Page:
Tip Tuesday: Dealing with Your Dreaded Yoga Pose

Tip Tuesday is a weekly feature where I offer a few yoga tips that have worked for me in the hopes that they can help you too.

You know that yoga pose you love to hate? We all have them.

I hate handstand. It is probably the most challenging yoga pose for me. When I started doing yoga, handstand prep made my wrists sore and I couldn’t yet kick up to a handstand at the wall without help. Eventually I got to kicking up, but I think I’m on the lifetime plan for ever balancing without the wall. I get scared kicking up without a wall nearby. Even though I can do all sorts of advanced arm balances and seemingly harder poses, I still can’t balance more than a few seconds before toppling over. Maddening!

I used to dread having to do handstand in class. I would watch as several students in the class found their way up to handstand in the middle of the room and fume that I wasn’t one of them. Every plop down of my feet falling out of handstand seemed to drive home my defeat.

At a certain point, I realized that I could continue to dread handstand or I could set out to conquer it. Here’s a few steps for dealing with a dreaded pose:

1) Do it every time you practice yoga. Frustratingly, avoiding the pose doesn’t diminish the fear. My teacher Ana Forrest tells a story of being afraid of jumping off a high ledge into the water. The only way to deal with it was to jump off it, get back out, and jump off again. The fear didn’t go away, she relates, but it stopped having control over her. When you practice the pose every day, it loses more and more of its power over you. There’s no worry and dread about if you’re going to do it, because you know you are going to do it every time you’re on the mat. It gradually becomes another pose you do.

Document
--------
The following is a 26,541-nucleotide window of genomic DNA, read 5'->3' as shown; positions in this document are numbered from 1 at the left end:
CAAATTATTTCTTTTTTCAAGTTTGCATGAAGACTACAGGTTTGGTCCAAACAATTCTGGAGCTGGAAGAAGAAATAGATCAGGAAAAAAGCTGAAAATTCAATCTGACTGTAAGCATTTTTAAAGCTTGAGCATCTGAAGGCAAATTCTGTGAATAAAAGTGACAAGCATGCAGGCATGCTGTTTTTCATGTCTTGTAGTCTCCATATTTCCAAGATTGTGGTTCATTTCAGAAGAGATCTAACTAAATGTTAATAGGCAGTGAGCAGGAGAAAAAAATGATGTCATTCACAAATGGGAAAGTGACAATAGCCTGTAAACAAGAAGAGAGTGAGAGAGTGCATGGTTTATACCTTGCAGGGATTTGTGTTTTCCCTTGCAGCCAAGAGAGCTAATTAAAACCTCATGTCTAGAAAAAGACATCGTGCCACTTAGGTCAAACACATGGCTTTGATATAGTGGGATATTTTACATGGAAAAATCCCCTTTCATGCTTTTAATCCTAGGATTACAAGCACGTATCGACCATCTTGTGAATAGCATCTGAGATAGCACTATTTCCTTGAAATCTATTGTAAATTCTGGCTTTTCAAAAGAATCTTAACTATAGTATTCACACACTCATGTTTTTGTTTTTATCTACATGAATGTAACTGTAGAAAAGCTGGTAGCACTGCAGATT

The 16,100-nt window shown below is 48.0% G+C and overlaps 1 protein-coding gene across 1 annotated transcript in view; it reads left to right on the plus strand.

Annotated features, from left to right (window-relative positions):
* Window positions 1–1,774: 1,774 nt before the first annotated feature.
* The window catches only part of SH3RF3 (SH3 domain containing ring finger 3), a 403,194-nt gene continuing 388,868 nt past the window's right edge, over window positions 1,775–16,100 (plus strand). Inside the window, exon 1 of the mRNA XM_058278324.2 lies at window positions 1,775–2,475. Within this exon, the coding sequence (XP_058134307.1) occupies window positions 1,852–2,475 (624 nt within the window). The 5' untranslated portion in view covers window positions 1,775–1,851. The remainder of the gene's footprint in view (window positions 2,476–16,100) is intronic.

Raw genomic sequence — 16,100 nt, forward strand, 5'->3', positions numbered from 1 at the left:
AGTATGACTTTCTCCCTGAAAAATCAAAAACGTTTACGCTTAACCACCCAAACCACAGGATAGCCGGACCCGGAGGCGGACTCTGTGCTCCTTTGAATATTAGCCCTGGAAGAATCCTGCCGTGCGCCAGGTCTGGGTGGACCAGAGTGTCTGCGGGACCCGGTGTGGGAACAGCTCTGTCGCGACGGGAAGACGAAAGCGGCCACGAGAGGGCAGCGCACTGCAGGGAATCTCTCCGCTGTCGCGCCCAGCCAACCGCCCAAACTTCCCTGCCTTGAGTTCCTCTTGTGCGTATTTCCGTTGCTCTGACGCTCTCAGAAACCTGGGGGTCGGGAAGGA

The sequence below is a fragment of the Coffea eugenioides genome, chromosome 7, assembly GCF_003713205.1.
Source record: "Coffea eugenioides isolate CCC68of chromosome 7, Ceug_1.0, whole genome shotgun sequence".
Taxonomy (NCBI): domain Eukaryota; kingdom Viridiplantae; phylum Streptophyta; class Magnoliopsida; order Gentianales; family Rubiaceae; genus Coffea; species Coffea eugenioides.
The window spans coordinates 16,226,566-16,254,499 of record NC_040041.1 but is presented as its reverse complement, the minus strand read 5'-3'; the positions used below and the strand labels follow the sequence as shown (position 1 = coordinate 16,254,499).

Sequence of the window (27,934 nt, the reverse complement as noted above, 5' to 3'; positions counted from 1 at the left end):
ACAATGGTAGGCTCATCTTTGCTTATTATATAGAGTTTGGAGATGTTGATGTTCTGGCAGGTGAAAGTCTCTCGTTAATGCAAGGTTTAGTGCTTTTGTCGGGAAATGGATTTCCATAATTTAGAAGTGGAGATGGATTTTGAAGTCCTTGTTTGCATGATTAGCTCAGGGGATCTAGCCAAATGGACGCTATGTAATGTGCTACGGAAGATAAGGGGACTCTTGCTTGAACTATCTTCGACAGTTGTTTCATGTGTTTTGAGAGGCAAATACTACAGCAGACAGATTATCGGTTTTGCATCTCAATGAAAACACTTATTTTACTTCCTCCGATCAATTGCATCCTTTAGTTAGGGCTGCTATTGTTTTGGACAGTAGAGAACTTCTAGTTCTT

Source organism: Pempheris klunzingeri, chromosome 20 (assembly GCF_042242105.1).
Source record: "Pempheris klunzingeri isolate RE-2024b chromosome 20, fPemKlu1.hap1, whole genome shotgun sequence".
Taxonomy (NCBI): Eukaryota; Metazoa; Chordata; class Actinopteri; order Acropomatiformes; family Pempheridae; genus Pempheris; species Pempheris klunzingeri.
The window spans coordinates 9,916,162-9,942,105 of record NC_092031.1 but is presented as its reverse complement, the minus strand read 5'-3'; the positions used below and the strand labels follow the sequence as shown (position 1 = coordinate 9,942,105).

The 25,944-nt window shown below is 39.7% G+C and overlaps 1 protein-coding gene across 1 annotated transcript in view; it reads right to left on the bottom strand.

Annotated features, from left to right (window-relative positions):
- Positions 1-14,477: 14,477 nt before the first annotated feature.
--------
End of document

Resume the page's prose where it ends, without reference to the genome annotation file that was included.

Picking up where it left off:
I made the commitment to try a handstand anytime I practiced, even if that meant just kicking up to handstand at the beginning or end of class. In my home practice, it’s become an automatic part of what I do. It still frustrates me to no end, but it hasn’t halted my determination

2) Breathe while you’re doing it. Really, not breathing when you’re trying to do anything just makes it infinitely harder.

3) Laugh about it. I now joke that I have mastered the art of flipping over into a backbend from a handstand for all the times my legs have unintentionally flipped over.

4) Congratulate yourselfWhatever the result is, take a moment to congratulate yourself for trying something difficult. Acknowledge that you’re facing up to a challenge. This is a tough thing to do. On the days when I’ve done nothing except fall over endlessly, it’s particularly hard to give myself anything more than disgust. But I try to remind myself that my power comes from continually getting back up and trying again.

5) Let go of the goal. Now that doesn’t mean stop trying. I’m certainly going to keep trying to balance in handstand and practice different techniques to do so. Letting go means that I don’t equate my skills as a yogi with whether or not I can do a handstand. I can admire another student balancing without oozing with envy and self-frustration (ok, most of the time…) When I focus more on what I’ve found to like about handstand (how it brings my energy up), I find I judge myself less when I try the pose. Ironically enough, the times I’ve done handstand while talking to someone or not thinking about it as much have been the times I’ve managed to hold the pose the longest.